The fact of the matter is, spotify won’t be seeded in the tech community in the US but instead by mainstream users because it solves a real problem. The last company to satisfy user love and overcome the labels was pandora, now thats the kind of success spotify will surely eclipse.

    This is not another joost, and superficial reporting (which is actually contrary to gigaom’s reputation) won’t dent the success its going to have. Use it you’ll see what i mean.

  3. It is a scary comparison for something that is so good and so on the up right now. However the point has some validity. When I look at services such as Grooveshark and even the Napsters of the world – the one thing we know is that it will be extremely competitive!

    There are some big differences and content is a big one. Hulu or some of the European services that now give you all the movies you truly want in a simple format – is key. Joost never had anything I wanted to watch.

    I do believe the streaming model will prevail in some way though.

    In the meantime – I am one that Spotify converted to a paying user!

  4. I agree with the comment above. Seriously, this was one of the worst articles I’ve ever read.

  5. I totally agree with Sumon Sadhu. Really, really poor reporting

  6. spotify looks much better than joost in case of features, its music library looks good and its handling the traffic pretty well uptill now . .

  7. [...] alarming parallels between Joost and Spotify, admitting however that Spotify is much more popular.Close Forward this [...]

  8. Yes, I did coin the phrase. But allow me to explain. Other than being the CEO of Fon which is now profitable and growing fast I am also an investor through my fund called Jazzya in several companies that appear in my blog http://www.martinvarsavsky.net. Our biggest hit so far is Eolia Renovables now highly profitable and worth over $1bn. But we have had other exits like Dopplr, Plazes, Xing. And other companies such as Tumblr are doing very well. But indeed Joost failed. It had the right business model but it failed. Why didn’t Joost become Hulu? Mainly because management was unable to get the right content. The site is great. But the key content was not there. Now let’s move to Spotify. I disagree with the tone of your article. I still think Spotify can be a big success. Why? Very simple, because it has the content. And the Spotify experience is phenomenal.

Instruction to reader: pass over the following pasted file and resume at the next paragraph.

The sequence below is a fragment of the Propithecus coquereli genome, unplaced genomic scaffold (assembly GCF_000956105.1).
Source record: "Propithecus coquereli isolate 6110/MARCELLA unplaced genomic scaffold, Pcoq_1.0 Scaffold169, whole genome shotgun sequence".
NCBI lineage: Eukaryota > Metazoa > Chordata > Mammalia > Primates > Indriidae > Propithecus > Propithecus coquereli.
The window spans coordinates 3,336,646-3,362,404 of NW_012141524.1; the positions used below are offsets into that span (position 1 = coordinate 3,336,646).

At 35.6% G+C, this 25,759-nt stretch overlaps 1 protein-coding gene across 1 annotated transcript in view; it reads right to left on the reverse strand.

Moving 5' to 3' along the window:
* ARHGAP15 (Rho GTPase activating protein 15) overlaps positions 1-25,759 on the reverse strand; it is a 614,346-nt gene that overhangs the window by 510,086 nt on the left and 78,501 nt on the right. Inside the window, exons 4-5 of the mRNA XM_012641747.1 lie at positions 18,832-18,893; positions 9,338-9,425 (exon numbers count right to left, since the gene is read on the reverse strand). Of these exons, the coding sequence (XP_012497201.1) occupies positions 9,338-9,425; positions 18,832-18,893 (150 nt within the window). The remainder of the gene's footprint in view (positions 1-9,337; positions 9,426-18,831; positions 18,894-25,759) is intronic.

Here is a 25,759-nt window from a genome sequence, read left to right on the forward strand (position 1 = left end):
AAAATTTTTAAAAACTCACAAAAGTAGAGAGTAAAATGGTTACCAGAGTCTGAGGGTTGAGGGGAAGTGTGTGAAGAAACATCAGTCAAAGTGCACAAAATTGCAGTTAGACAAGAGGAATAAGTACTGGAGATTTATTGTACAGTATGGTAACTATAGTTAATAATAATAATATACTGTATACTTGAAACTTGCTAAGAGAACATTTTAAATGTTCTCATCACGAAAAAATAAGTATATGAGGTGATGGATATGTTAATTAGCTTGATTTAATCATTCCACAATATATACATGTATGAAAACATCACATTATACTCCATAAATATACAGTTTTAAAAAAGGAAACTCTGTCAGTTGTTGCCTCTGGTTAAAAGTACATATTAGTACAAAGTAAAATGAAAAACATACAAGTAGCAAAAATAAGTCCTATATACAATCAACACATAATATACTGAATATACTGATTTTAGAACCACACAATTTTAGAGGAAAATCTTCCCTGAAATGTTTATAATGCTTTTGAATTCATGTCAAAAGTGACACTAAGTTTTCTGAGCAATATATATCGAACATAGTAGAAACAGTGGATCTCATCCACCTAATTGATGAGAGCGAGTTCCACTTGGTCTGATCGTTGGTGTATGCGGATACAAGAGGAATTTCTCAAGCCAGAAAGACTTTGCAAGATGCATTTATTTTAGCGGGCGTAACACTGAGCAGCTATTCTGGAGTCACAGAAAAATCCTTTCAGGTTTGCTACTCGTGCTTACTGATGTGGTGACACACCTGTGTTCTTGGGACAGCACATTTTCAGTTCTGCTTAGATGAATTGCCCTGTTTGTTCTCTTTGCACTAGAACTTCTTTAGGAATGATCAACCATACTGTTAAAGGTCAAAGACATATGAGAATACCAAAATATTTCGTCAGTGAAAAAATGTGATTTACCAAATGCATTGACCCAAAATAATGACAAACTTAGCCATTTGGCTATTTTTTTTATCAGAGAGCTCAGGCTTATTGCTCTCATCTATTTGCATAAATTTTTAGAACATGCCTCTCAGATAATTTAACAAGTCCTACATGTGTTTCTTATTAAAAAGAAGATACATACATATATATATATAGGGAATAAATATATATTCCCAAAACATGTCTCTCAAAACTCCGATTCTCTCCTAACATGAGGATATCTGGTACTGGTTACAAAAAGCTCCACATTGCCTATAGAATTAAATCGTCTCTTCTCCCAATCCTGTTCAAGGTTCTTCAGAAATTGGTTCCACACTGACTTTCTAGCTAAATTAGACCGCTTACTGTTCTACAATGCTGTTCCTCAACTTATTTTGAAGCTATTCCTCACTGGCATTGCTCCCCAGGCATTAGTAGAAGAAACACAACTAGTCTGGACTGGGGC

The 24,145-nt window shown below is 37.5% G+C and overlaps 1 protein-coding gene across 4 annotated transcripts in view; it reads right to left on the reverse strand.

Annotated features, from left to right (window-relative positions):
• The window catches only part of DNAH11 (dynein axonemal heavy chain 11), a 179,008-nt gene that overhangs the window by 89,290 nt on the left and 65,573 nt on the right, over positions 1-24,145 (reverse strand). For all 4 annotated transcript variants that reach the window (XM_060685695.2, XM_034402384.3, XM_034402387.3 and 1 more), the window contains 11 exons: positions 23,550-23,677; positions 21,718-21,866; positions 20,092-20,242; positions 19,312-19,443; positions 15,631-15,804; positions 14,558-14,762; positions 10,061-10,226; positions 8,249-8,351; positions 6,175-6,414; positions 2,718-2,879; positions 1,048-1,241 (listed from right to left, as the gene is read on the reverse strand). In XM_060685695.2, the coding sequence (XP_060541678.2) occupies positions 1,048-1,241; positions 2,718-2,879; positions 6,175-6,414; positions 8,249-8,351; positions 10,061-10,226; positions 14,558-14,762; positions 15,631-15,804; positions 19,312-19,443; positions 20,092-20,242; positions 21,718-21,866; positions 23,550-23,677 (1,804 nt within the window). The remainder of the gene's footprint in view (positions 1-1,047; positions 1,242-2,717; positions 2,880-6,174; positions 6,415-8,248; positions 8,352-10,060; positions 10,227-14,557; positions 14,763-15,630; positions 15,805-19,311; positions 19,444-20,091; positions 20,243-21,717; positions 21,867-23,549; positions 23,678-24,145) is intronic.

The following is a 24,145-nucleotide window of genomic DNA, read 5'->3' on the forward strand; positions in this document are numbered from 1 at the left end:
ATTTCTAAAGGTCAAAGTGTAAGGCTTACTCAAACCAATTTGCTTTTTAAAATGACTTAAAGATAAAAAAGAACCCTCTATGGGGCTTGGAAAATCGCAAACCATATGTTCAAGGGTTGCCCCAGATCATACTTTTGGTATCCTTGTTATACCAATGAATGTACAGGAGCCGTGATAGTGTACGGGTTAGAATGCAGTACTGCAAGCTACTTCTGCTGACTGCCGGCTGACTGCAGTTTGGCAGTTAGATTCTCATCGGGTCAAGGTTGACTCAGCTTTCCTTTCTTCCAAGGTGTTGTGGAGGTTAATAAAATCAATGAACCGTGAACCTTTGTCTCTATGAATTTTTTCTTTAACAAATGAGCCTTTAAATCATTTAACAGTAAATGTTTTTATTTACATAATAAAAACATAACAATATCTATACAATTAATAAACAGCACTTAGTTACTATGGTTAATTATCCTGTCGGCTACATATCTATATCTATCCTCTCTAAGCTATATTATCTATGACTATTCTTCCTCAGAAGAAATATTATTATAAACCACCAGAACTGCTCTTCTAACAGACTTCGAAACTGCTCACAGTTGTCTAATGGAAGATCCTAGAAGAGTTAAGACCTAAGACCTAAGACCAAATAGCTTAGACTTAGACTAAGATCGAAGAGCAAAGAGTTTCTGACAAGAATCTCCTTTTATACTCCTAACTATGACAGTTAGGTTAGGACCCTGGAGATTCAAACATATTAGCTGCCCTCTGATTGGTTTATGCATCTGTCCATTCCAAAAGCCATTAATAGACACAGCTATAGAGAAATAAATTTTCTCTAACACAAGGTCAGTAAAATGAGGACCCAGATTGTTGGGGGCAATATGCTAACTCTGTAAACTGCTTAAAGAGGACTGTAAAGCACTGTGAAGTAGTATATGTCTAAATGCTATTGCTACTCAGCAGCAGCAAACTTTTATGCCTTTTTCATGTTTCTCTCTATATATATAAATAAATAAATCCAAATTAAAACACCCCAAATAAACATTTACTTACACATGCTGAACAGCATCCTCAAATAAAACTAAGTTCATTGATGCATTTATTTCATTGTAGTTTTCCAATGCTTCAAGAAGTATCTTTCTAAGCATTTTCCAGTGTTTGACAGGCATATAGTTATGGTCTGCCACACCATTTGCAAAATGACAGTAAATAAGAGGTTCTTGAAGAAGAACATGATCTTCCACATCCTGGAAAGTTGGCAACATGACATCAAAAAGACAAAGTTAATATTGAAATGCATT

9. There’s a very very basic problem with this argument: Joost was hugely hyped because of the founders, but never got to first base – it never had content anyone wanted. That is, the product was crap.

    Spotify, on the other hand, is a great product with great content. The questions are around the business model. Joost had a great model with no product – where would you prefer to start?

  10. Comparison is off.

    1. Joost in its distributed version was a terrible experience for the users. And the content was not there. Spotify has a great user experience and content to boot.

    2. Spotify innovates by making music free, whilst getting the labels on side. They will not suffer the fate of imeem.

    3. The real issue is not whether Spotify will be succesful, but how succesful. The stakes are very high for a company that needs to be worth $1bn to provide a decent return for its backers, and this is how it should be measured.

    Are the labels going to let a thousand flowers bloom or will they deal with a few select partners ? What are the real barriers to entry in this field ? Signing the labels used to be one, but that is less and less the case. Paying the MG’s used to be one (a dumb one to overcome), but that is less and less relevant. Spotify may see a 4-5 serious competitors emerge (Radio, Deezer, We7 to name but a few) who all peddle the same catalog.

    I believe Spotify remains the yardstick of excellence for now as a consumer facing music offering. But lack of barriers to entry and an overdue embrace of digital streaming services by the majors may make it tough to achieve that multi-billion $ exit.